I have been working with found objects specifically figurines, I am interested there domestic position within our homes and what they represent. They convey impressions of character, performance and craft. And have been working with changing their appearance by painting them white and then placing them on to domestic platforms.
On a visit to The Glynn Vivian Art Gallery in Swansea I noticed in their porcelain collection white figurines and had investigate this process further. After some research this is what I found.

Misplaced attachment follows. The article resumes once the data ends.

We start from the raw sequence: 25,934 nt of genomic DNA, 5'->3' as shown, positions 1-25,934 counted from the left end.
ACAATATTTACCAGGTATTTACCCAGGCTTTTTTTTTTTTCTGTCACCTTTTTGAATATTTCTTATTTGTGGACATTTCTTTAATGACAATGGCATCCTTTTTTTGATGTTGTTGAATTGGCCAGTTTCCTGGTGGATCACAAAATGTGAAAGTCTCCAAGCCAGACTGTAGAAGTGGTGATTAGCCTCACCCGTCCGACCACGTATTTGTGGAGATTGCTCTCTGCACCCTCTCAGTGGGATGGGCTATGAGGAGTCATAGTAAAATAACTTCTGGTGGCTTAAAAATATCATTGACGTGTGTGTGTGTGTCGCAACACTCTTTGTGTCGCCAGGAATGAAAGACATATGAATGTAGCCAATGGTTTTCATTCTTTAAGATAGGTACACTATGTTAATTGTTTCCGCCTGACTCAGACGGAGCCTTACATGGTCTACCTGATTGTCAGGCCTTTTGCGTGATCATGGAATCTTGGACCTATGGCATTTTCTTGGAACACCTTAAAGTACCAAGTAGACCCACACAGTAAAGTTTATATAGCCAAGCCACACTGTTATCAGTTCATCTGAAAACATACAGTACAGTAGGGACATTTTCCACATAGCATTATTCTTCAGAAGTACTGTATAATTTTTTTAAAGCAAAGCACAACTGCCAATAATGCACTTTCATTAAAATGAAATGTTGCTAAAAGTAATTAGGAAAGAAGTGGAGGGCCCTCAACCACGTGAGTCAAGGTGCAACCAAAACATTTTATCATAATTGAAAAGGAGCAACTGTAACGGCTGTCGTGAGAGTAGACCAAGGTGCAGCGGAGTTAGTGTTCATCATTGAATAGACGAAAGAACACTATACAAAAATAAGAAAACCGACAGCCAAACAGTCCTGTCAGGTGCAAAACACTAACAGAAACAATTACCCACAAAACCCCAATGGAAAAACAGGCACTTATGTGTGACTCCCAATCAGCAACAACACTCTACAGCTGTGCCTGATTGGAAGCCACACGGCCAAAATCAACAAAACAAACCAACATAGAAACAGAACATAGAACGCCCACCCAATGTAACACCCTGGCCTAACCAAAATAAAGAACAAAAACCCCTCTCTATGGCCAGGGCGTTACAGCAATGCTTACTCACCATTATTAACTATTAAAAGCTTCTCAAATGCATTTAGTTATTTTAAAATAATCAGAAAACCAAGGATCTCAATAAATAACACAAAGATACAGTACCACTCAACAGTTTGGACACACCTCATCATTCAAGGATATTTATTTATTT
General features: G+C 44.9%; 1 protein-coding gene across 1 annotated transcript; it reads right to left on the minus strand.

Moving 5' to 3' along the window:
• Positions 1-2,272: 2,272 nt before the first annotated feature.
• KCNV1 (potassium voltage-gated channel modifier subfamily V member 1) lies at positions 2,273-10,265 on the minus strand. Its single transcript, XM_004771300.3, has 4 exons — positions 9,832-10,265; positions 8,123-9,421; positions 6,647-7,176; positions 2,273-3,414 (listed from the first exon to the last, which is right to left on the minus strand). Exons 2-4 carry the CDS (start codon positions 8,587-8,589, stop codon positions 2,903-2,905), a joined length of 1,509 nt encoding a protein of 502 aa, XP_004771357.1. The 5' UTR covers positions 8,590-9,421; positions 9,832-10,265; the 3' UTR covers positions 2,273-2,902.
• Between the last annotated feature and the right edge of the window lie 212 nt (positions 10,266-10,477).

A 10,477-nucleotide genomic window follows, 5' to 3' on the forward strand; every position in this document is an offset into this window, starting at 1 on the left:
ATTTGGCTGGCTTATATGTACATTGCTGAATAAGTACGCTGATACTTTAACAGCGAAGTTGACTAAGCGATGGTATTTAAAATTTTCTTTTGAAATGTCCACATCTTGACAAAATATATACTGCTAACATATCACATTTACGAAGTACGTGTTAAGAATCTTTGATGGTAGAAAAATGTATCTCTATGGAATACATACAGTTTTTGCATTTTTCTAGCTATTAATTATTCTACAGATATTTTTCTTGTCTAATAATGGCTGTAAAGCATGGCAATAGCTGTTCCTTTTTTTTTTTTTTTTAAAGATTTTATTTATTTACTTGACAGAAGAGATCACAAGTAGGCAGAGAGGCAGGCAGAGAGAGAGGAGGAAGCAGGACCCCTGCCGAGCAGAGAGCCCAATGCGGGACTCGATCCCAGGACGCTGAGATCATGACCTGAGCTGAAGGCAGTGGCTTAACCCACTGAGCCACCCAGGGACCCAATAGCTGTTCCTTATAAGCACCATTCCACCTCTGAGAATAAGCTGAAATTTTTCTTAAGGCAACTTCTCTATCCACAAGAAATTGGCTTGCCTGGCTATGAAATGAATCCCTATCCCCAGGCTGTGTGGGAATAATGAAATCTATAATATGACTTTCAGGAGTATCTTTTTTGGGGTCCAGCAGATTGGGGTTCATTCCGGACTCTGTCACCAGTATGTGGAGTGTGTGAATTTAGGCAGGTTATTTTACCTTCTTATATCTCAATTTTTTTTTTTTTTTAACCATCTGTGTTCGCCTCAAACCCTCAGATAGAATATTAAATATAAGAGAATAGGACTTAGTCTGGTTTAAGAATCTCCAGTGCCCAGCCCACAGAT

With the European porcelain (from early 18th century), they were making it white to try and show the purity, as porcelain was a new material (in Europe).
Many of the figures were made as sculptural objects, and were valued as such, so it would have been thought of as ‘gaudy’ to paint them.
There was a fashion for ‘blanc de Chine’ items – i.e. they wanted to emulate white Chinese porcelain
Up until about the 1780s, there were limited glazes available; there were only 5 – black, yellow, green, red, blue; and pre-1750 ceramics were decorated only in blue and white.
However, they were also decorated sometimes to hide imperfections!
Thank you Ellie at The Glynn Vivian Art Gallery for your help!